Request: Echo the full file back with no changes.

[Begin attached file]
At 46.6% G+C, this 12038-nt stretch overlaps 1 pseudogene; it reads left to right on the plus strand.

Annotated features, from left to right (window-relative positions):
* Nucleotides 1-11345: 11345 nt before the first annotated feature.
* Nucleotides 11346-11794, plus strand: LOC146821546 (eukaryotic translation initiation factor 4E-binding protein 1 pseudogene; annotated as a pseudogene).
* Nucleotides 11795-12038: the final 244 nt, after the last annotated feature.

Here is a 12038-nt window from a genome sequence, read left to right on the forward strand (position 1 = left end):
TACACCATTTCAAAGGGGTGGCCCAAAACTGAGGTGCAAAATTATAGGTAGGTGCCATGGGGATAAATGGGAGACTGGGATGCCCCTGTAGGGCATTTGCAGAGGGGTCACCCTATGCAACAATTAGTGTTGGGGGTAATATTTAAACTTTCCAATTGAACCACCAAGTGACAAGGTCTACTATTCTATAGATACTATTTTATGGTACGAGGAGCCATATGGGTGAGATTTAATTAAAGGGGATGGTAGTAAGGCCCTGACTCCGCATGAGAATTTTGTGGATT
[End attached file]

At 46.6% G+C, this 12038-nt stretch overlaps 1 pseudogene; it reads left to right on the plus strand.

Annotated features, from left to right (window-relative positions):
* Nucleotides 1-11345: 11345 nt before the first annotated feature.
* Nucleotides 11346-11794, plus strand: LOC146821546 (eukaryotic translation initiation factor 4E-binding protein 1 pseudogene; annotated as a pseudogene).
* Nucleotides 11795-12038: the final 244 nt, after the last annotated feature.

Here is a 12038-nt window from a genome sequence, read left to right on the forward strand (position 1 = left end):
TACACCATTTCAAAGGGGTGGCCCAAAACTGAGGTGCAAAATTATAGGTAGGTGCCATGGGGATAAATGGGAGACTGGGATGCCCCTGTAGGGCATTTGCAGAGGGGTCACCCTATGCAACAATTAGTGTTGGGGGTAATATTTAAACTTTCCAATTGAACCACCAAGTGACAAGGTCTACTATTCTATAGATACTATTTTATGGTACGAGGAGCCATATGGGTGAGATTTAATTAAAGGGGATGGTAGTAAGGCCCTGACTCCGCATGAGAATTTTGTGGATT